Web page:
Skip to content

HIV & AIDS Health Center

AIDS Marks 20th Anniversary

Font Size
A
A
A

continued...

Fortunately, researchers are now working on ways to combat resistance, including one promising drug currently being tested that is said to be 1,000 times more powerful than any of the available anti-AIDS drugs. HIV has the ability to change its shape to evade medications attempting to bind to it and prevent it from making new copies of itself. The new drug, known as TMC-126, seems to be flexible enough to bind to HIV regardless of what shape it takes.

The overall approach to the treatment of HIV/AIDS has changed significantly in the past 20 years. In the last five years alone, there has been a dramatic shift from initiating treatment upon diagnosis to delaying therapy until symptoms arise. The change has been made in an attempt to extend the benefits of therapy for as long as possible and minimize side effects that impinge on quality of life and further threaten the health of infected people.

In addition to diarrhea, increased risk for diabetes, and kidney problems, doctors have begun reporting that some patients who have been on anti-AIDS drugs for years are experiencing a redistribution of their body fat that results in bulges and lumps -- a condition known as lipodystrophy.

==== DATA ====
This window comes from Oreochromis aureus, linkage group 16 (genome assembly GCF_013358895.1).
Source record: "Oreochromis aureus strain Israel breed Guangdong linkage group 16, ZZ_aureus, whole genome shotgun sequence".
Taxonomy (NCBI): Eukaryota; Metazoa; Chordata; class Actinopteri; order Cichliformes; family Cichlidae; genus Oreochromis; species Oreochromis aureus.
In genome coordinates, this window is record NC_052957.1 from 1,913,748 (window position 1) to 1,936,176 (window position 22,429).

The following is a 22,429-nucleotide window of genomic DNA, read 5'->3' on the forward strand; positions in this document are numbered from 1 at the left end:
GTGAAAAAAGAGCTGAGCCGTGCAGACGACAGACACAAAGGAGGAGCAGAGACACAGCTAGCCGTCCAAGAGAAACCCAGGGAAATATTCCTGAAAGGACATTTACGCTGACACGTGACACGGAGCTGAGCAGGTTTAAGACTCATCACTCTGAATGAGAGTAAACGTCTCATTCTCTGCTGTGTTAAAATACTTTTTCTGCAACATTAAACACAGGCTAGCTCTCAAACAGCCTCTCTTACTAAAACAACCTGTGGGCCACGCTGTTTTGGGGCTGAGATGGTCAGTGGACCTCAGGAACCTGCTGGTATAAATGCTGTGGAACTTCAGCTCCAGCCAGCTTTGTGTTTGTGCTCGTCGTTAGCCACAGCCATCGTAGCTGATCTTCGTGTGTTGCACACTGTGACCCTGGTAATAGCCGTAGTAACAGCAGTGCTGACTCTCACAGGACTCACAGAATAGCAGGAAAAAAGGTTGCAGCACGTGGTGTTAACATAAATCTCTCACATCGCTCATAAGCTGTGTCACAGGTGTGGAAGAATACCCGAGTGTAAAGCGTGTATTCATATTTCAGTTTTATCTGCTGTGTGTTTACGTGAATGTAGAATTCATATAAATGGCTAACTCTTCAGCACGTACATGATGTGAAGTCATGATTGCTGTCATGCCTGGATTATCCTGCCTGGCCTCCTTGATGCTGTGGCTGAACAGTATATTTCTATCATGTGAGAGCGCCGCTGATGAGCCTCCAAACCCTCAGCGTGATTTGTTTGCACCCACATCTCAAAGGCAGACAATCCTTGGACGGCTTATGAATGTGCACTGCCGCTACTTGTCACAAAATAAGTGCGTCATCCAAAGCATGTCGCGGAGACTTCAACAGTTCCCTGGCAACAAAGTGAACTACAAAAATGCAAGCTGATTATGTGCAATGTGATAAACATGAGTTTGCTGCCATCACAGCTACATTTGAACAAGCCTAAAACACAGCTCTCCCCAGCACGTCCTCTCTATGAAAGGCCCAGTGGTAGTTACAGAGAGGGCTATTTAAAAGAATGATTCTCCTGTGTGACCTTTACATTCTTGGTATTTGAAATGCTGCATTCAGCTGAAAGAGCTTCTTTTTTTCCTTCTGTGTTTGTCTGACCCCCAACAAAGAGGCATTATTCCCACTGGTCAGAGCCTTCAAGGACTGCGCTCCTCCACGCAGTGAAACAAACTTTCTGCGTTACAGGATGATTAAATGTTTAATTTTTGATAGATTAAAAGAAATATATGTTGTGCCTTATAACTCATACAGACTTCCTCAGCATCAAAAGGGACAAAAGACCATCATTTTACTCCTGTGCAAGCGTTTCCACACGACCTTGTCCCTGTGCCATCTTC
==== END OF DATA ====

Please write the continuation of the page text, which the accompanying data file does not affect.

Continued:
The well-known antiviral drug AZT is one of 18 anti-AIDS drugs available, many of which must be taken multiple times per day.

"Adherence to medications is a major, major problem," says Michael Kolber, MD. "You need to be about 95% compliant. That's almost an unattainable number ... and people are now looking at once-a-day treatments for that reason."

Kolber, director of HIV adult services at the University of Miami School of Medicine, says the future lies in medications that combine the multiple drug 'cocktails' so many HIV-infected people take into a single tablet taken once or twice a day.

This would enable patients such as Michael Karchinski, who at age 36 has been HIV-positive for 12 years, to take fewer pills each day. Karchinski says fewer pills and a less regimented schedule for taking them is an improvement over various therapies he's taken through the years that left him sick and weak. But it's not as simple as it sounds.

Today on WebMD

misconception
How much do you know?
contemplative man
What to do now.
 
research
Should you be tested?
HIV under microscope
What does it mean?
 
HIV AIDS Screening
Slideshow
man opening condom wrapper
Quiz
 
HIV AIDS Treatment
Feature
Discrimination Stigma
Feature
 
Treatment Side Effects
Feature
grilled chicken and vegetables
Article
 
obese man standing on scale
Article
cold sore
Article
 

WebMD Special Sections